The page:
Candy Dulfer – We Never Stop (2022)

Candy Dulfer - We Never Stop (2022)
Artist: Candy Dulfer
Album: We Never Stop
Label: The Funk Garage
Year Of Release: 2022
Format: FLAC (tracks)
1. YeahYeahYeah (5:17)
2. Mo’ Seats (6:24)
3. Jammin’ Tonight (4:08)
4. Deeper (6:01)
5. Say Something (5:00)
6. Raindrops (6:31)
7. We Never Stop (5:41)
8. The Walls (6:00)
9. Perspective (3:59)
10. Since I Found U (5:57)
11. Afraid For More (5:30)
12. No Time For This (7:09)
13. The Climb (6:57)
14. Convergency (4:55)


Finally, a new full-length Candy Dulfer album called ‘We Never Stop, A party platter of stanky jams, silken R&B, jazz, and pop-funk, ‘We Never Stop’ features several guest appearances by Chic guitarist, producer, songwriter, and three-time GRAMMY Award-winner Nile Rodgers. Take a listen to the first single “Jammin’ Tonight (feat. Nile Rodgers),” a bold injection of party pop-funk with a slick jazz overlay that recalls Rodgers’ 1970s “Good Times” finery.

Give the people an invigorating beat, some swanky sax uplift, and watch the pain melt away. That’s the funky stuff Prince’s former top-choice sax player Candy Dulfer and her band specialize in. A solo artist, a songwriter, and in-demand instrumentalist, Dulfer has worked with some of the biggest names in modern music, including Van Morrison, Maceo Parker, Sheila E., Mavis Staples, Lionel Richie, Beyoncé, Pink Floyd, Chaka Khan, and Aretha Franklin, among many others.

Now, after three decades of superstar collaborations and world tours, and chart-topping and high-selling solo career releases, Candy is living proof of the title of her latest album, ‘We Never Stop.’ Nothing gets in the way of her making funky stuff. ‘We Never Stop’ features vocals from Candy’s rainbow family of a band with lyrics informed by band dialogues and the culture and health crises of the past two years. These include the toll of the pandemic on the music communities and the race horrors that have galvanized a global Black Lives Matter movement.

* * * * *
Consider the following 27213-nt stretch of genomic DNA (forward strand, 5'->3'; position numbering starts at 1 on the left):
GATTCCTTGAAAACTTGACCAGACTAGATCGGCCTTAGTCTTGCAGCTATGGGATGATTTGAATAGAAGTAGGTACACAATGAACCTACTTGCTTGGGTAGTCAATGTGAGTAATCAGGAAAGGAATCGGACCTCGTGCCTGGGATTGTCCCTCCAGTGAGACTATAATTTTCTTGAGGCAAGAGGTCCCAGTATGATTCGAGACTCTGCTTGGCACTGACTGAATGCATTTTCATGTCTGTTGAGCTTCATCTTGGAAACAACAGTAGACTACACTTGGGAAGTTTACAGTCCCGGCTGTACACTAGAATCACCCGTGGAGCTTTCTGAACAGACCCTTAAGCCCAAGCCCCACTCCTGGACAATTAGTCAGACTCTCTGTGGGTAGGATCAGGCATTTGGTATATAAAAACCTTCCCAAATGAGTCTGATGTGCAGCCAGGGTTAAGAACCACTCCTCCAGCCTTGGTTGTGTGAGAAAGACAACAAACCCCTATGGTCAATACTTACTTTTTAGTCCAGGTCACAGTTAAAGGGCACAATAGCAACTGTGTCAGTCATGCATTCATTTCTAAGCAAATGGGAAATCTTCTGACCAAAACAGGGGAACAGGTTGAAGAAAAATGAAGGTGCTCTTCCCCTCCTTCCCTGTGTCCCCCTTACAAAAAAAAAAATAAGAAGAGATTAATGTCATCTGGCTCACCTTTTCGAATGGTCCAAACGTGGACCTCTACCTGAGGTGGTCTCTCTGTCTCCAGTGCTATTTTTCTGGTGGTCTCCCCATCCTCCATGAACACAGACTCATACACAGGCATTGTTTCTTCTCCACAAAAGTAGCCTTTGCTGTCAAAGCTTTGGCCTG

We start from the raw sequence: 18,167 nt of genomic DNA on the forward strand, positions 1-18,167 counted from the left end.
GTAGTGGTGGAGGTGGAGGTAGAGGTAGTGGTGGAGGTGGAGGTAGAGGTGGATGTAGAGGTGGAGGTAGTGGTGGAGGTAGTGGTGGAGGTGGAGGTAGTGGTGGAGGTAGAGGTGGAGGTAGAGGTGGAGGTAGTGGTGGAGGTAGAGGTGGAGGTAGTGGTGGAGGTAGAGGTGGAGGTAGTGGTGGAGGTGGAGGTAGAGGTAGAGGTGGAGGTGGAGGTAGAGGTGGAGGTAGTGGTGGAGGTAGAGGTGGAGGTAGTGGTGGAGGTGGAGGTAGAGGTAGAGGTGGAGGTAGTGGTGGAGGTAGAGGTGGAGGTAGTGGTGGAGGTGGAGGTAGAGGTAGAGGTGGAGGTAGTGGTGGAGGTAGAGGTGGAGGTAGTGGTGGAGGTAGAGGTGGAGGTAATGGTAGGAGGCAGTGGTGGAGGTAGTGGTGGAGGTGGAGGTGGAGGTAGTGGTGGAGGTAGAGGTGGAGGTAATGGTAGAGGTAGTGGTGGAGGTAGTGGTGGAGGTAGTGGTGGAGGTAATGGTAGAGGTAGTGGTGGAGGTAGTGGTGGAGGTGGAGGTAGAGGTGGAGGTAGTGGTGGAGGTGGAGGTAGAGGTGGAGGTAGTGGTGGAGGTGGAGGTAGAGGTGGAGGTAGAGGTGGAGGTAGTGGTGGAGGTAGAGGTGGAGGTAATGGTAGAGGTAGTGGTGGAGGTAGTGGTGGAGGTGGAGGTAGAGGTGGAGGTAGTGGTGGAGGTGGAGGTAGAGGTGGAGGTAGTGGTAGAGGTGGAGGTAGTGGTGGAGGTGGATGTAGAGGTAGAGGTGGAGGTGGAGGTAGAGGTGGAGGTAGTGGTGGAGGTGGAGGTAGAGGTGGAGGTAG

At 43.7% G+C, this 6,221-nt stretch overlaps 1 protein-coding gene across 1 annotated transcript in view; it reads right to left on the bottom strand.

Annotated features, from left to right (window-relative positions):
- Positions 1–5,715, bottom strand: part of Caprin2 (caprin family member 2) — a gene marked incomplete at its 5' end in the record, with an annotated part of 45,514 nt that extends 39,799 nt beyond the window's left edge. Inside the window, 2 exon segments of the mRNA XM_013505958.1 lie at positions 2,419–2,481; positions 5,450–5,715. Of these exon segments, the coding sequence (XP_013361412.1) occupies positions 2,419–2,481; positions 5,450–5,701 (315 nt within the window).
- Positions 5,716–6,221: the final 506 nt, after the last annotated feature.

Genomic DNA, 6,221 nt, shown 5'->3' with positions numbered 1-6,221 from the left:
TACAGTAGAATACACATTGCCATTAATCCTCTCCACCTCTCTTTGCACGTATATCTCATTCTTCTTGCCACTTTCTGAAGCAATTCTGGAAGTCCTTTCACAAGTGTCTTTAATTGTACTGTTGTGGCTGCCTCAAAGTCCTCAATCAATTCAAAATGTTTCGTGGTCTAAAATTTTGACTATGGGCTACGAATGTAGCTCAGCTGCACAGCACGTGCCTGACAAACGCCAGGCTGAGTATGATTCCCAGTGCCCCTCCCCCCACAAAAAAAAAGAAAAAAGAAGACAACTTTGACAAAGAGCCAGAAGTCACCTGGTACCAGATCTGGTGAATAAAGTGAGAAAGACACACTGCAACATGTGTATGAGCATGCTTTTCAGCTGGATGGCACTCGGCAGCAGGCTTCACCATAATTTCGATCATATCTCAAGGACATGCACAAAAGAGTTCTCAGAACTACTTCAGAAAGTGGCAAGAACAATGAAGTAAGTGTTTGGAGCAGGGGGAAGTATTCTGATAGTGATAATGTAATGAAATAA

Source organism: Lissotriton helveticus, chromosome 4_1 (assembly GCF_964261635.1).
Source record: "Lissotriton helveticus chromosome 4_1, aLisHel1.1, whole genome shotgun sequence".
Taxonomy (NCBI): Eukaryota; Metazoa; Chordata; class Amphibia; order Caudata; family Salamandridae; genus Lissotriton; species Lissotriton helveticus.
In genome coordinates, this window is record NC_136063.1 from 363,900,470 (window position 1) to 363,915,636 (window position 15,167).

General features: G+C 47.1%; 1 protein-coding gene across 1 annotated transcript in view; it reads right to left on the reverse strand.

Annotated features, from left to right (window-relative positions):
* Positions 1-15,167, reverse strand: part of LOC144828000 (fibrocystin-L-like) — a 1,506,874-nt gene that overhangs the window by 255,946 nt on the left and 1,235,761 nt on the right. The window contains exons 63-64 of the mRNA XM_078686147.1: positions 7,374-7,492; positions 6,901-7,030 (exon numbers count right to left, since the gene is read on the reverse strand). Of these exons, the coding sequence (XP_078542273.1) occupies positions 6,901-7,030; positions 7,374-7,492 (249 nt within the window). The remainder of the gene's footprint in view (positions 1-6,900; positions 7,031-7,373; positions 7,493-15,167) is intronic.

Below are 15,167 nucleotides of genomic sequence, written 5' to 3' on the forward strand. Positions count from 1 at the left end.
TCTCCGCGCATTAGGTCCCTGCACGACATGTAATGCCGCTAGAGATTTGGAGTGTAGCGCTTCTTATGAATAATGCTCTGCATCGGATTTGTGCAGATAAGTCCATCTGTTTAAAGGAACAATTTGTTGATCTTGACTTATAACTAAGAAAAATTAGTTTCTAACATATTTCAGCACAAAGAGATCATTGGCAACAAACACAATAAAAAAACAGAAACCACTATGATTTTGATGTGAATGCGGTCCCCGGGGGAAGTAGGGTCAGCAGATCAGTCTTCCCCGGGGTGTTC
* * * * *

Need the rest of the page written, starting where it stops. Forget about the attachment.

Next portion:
“This is a personal album—I struggle with the fact that so many people in this world are hurting on so many levels,” Candy shares. “The main spirit of this music is to elevate. It feels like it’s never been more important to take a stand and not let the hurt and the pain defeat us. That’s why I called this album, ‘We Never Stop.’”

Dulfer first rose to fame with her high-profile collaboration with Dave Stewart on the worldwide number 1 smash “Lily Was Here.” Her tenure with Prince may be best remembered by his tongue-in-cheek recommendation in the “Partyman” video:. Their collaboration continued over the years with many studio sessions, TV show appearances, award show performances, including the Grammy Awards, and concert tours around the globe, including Candy joining Prince’s NPG band as a permanent member for his record-shattering Musicology tour and album.

In addition to her superstar collaborations, Candy is a serious lifelong musician with a robust history as a solo artist releasing albums and touring the world for over 35 years. Since her Grammy-nominated debut, 1990’s Saxuality, Candy has issued 12 albums. The combined world-wide sales of her solo albums top 2.5 million copies, and she has had several number 1 hits in the USA. In between her solo albums and her high-profile collaborations, Candy still manages to join Dutch female supergroup the Ladies of Soul for their annual sold-out concerts at the massive Amsterdam Ziggo Dome; she is an ambassador for the Dutch ALS Foundation; and Candy was a judge on the Dutch version of X Factor.

At the age of 4, Candy’s destiny unfolded before her eyes, watching jazz heavyweight saxophonist Sonny Rollins. Her father, Hans Dulfer, brought her to the show. Hans is a well-known Dutch jazz saxophonist who, when Candy was growing up, surrounded himself with legends such as Archie Shepp, Dexter Gordon, and guitarist John McLaughlin. Candy began playing sax at the age of 6, and started her own band Funky Stuff at the age of 13.

Today, her determination and passion remain, but her motivations are different. “These days, I play music to, hopefully, inspire younger people. When I was 12, I didn’t have many female saxophonists to look up to, and I want to be that person for the next generation of musicians,” she says.

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